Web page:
The middle class black women who people Judith Weisenfeld's history were committed both to social action and to institutional expression of their religious convictions. Their story provides an illuminating perspective on the varied forces working to improve quality of life for African Americans in crucial times.
When undertaking to help young women migrating to and living alone in New York, Weisenfeld's protagonists chose to work within a national evangelical institution. Their organization of a black chapter of the Young Women's Christian Association in 1905 was a clear step toward establishing a suitable environment for young working women; it was also an expression of their philosophy of social uplift. And predictably it was the beginning of an equal rights struggle--to work as equals with white women activists. Growing and adapting as New York's black community evolved over the decades, the black YWCA assumed a central role both in the community's religious life and as a training ground for social action. Weisenfeld's analysis of the setbacks and successes closes with the National YWCA's vote in 1946 to adopt an interracial charter and move toward integration of local chapters, thus opening the door to a different set of challenges for a new generation of black activists.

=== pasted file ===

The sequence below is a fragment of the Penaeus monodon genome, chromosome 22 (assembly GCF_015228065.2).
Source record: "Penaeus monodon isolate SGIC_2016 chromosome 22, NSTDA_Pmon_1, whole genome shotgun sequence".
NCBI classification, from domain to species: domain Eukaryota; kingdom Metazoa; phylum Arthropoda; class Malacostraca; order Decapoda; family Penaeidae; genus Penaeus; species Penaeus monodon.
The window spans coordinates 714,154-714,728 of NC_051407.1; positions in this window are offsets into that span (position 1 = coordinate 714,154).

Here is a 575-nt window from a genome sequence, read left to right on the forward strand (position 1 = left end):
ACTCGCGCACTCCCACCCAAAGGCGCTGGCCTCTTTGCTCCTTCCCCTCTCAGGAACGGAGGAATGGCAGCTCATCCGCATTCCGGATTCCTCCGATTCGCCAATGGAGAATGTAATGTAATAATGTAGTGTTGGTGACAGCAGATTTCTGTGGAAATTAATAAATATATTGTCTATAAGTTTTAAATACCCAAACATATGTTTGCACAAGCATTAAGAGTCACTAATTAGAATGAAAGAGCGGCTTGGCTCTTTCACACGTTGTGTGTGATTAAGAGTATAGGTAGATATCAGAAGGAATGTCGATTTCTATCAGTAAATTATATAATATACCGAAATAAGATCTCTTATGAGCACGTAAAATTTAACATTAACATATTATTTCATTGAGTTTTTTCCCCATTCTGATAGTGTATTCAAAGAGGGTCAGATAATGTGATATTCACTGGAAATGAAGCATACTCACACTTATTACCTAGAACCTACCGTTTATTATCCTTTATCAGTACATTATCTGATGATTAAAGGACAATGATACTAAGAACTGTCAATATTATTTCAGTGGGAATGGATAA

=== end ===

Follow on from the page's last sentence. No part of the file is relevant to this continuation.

Weisenfeld's account gives a vibrant picture of African American women as significant actors in the life of the city. And it bears telling witness to the religious, class, gender, and racial negotiations so often involved in American social reform movements.